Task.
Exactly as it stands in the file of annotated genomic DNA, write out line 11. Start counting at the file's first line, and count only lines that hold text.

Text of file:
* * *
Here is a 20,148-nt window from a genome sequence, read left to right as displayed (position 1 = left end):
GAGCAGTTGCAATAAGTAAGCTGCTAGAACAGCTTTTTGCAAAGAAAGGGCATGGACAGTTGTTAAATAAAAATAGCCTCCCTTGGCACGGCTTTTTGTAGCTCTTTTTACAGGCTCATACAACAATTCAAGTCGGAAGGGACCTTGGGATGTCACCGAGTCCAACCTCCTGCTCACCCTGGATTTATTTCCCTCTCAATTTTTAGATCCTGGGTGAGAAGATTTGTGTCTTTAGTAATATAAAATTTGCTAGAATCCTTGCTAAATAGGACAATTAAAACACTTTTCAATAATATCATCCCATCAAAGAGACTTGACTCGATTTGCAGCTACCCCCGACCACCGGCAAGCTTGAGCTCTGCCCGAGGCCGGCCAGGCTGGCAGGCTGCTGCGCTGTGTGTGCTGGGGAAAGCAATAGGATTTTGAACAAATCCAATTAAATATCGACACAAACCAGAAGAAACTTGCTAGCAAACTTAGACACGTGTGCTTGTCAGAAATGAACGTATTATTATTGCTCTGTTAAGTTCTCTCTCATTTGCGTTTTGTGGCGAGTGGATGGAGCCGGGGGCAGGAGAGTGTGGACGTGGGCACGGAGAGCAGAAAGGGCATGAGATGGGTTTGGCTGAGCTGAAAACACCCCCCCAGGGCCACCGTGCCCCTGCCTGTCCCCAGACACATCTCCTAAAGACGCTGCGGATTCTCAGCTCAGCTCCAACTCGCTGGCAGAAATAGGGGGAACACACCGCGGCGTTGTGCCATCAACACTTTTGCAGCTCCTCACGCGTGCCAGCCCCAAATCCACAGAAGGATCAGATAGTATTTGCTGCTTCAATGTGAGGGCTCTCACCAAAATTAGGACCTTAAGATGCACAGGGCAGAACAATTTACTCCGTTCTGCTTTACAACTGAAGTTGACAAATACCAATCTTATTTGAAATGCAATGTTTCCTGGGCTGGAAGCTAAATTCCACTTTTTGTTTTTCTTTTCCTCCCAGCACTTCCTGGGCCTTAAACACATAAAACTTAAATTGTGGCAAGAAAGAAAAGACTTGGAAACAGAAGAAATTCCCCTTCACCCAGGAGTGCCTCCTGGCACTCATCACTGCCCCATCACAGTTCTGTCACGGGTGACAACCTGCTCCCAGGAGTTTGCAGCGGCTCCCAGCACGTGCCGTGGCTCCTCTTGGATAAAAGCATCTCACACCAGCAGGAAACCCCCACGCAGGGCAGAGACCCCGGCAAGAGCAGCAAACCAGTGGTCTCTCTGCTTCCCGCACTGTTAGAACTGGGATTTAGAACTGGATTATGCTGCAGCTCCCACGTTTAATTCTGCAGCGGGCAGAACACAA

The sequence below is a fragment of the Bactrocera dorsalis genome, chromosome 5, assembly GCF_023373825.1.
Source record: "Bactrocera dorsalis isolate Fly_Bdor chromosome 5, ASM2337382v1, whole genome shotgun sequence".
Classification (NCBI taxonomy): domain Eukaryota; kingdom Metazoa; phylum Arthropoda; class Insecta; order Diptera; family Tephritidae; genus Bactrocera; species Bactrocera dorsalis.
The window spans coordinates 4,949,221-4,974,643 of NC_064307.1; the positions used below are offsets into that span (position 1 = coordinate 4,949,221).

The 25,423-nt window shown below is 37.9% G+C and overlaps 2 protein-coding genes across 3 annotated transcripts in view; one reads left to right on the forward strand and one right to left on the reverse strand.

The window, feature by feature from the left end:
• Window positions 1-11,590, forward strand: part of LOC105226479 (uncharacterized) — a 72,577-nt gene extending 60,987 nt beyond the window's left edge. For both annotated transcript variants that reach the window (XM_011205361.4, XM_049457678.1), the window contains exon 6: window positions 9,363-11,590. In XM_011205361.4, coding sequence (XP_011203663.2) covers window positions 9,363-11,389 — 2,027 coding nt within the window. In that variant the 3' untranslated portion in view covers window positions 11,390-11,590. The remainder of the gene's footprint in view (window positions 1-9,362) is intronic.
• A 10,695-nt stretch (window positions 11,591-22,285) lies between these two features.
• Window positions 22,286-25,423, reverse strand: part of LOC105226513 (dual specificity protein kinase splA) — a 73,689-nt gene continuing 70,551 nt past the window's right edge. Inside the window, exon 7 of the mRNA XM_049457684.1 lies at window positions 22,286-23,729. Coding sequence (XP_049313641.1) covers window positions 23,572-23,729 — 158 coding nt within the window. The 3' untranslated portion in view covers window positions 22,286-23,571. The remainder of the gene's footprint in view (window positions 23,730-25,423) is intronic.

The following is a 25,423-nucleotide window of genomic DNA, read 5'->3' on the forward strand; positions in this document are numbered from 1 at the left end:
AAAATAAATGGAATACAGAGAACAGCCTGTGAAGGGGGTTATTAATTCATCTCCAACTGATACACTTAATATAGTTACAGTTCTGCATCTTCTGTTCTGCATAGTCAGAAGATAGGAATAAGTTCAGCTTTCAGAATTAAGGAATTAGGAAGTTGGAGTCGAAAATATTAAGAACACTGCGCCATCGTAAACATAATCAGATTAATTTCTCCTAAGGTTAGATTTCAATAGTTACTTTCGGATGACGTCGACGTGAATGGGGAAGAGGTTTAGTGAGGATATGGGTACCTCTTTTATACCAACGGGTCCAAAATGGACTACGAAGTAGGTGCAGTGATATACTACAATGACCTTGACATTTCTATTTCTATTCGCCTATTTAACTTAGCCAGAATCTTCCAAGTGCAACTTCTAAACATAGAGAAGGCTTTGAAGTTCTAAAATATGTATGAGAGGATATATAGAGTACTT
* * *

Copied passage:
• Window positions 22,286-25,423, reverse strand: part of LOC105226513 (dual specificity protein kinase splA) — a 73,689-nt gene continuing 70,551 nt past the window's right edge. Inside the window, exon 7 of the mRNA XM_049457684.1 lies at window positions 22,286-23,729. Coding sequence (XP_049313641.1) covers window positions 23,572-23,729 — 158 coding nt within the window. The 3' untranslated portion in view covers window positions 22,286-23,571. The remainder of the gene's footprint in view (window positions 23,730-25,423) is intronic.